Papaya Agency, which provides social media, public relations and digital marketing services to the food, beverage and hospitality sector talks on how to promote takeaway amid the COVID-19 crisis. Catherine Slogrove is the director of Papaya Agency and a specialist in hospitality marketing.
Pubs, hotels and restaurants are moving into unchartered territory by offering takeaway to survive the COVID-19 crisis. This is a completely different model on how to promote your venue as a dining destination, although similar channels apply.
As our clients, and the broader industry, grapple with the ‘new normal’, we have put together a guide of how to leverage the channels you already have and the new opportunities to promote your business that have sprung up in recent weeks.
Social Media – How to change your approach
Use your existing Facebook and Instagram channels to run sponsored ads in the delivery or pick up area of your venue. Our top tips for running these ads are:
- Take some photos of your takeaway on your iPhone and set up a carousel ad to showcase different menu dishes in an appetising way.
- Distribute these through remarketing audiences – that is your existing customers. You can upload your customer database, target people who’ve engaged with your posts in the last 90 days or people who’ve visited the menu page of your website (if you have a pixel installed).
- Geo-target the ad to within 3km (more or less) with geo-fencing to ensure you are reaching people within your target area.
Where to list your takeaway
The COVID-19 crisis has seen a surge of savvy media, entrepreneurs and good people try to help venues to promote their takeaway offerings. These include:
- Saving Plates, founded by Sydney-based food writer Tristen Lutze, is a new site to list delivery specials; takeaway offers and any existing delivery partnerships with Uber Eats or Deliveroo. Papaya is excited to be supporting this fantastic initiative through leveraging the team’s skills in website and graphic design to help continue the great work of this project.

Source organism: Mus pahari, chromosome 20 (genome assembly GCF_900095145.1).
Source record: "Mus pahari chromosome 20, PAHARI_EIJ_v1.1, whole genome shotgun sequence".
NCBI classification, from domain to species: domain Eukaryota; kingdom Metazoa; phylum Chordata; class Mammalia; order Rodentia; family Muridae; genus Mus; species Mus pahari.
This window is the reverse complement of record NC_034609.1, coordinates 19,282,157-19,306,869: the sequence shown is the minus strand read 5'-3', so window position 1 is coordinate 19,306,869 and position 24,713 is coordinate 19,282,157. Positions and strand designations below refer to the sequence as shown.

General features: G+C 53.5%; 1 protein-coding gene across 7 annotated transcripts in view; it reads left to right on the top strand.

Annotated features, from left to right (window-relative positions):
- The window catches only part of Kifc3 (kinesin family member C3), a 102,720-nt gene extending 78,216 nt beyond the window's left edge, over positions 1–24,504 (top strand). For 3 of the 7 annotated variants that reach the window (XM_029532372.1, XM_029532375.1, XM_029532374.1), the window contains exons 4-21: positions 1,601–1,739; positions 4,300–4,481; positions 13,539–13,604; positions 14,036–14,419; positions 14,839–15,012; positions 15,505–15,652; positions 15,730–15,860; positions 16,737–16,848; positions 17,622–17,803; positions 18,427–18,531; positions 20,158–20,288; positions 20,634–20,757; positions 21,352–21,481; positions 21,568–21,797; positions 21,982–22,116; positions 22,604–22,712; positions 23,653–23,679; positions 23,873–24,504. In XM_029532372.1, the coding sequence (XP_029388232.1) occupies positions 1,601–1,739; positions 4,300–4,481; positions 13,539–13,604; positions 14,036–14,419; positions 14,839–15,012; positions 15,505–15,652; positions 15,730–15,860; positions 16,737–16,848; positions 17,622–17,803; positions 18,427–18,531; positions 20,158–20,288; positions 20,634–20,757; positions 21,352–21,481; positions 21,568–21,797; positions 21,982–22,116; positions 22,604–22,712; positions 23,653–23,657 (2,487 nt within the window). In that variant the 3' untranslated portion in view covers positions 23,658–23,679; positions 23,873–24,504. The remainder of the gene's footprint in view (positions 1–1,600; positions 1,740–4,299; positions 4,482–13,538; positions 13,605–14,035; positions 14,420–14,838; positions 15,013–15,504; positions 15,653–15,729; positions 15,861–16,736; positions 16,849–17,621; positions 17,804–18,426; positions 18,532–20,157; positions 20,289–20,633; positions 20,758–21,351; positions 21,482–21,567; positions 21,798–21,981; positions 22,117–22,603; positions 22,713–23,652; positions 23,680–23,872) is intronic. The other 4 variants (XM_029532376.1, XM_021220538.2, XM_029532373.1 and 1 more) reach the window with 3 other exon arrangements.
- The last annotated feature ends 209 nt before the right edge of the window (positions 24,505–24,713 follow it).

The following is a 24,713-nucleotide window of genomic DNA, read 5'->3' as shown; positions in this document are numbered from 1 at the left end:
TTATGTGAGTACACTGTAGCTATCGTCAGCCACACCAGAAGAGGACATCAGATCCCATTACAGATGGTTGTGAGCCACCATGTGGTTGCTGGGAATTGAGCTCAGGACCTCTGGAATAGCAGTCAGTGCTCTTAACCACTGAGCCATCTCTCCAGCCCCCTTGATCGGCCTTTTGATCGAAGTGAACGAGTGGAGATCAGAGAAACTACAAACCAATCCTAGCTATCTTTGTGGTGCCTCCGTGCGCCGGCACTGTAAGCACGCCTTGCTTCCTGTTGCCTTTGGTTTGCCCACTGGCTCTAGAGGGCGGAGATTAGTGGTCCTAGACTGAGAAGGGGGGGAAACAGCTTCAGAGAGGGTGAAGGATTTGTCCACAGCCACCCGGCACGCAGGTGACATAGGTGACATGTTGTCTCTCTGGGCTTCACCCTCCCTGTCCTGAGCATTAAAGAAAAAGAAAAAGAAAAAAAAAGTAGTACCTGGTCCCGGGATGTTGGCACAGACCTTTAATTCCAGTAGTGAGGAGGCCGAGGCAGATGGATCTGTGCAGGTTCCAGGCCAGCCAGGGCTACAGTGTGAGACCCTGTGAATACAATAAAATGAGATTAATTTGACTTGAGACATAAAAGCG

- Popular online consumer-facing publications such as Broadsheet, Urban List, Concrete Playground, TimeOut, Delicious and Eat Drink Play are responding positively to this pandemic, regularly sharing information around local businesses and new food and delivery offers across the country.
When thinking about your takeaway or delivery concept, think of the ‘hook’ that makes it different. For example, Papaya’s client The Oaks Neutral Bay is launching a pop-up butcher with cuts of meat at local butcher prices allowing locals to ‘avoid the supermarket queues’. This has since been featured in a raft of online media outlets.
Local Facebook groups
If you’ve never been active in your suburb’s local community Facebook group, now’s the time.
Facebook Groups have a way more favourable algorithm when it comes to showing content than a business page, so your posts will be seen by more people for free.
These are groups run by the community members of that community on a volunteer basis. Top tips for posting include the following:
- Tell your story – people want to help local businesses they care about so tell your genuine story to the group and ask for their support.
- Read the rules – Ensure that you read the group rules usually pinned to the top of the page before posting.
- Get your friends, staff and family to like or comment on the post. The more people engage with the post the more people within the group will see it.
And FYI, posting in groups is free – yay!
To facilitate online ordering, think about an ecommerce plugin to support takeaway options on your existing website.
If you’re on a WordPress site, you have a whole raft of options open to you including WooCommerce, which has plugins available such as WooFood and WooRestaurant, both designed for the hospitality sector and at a very low cost.
SquareSpace is also an easy-to-build website platform requiring little technical knowledge with a good looking interface, so if you need to start from scratch because of your current website limitations, you could do so fairly easily with this platform.
The next few months are about ‘getting through’, and while there’s so much going on operationally, beware of neglecting marketing. If you leave that to lull, your takeaway initiative may fall flat and you may reopen to tumbleweeds rather than crowds on the other side.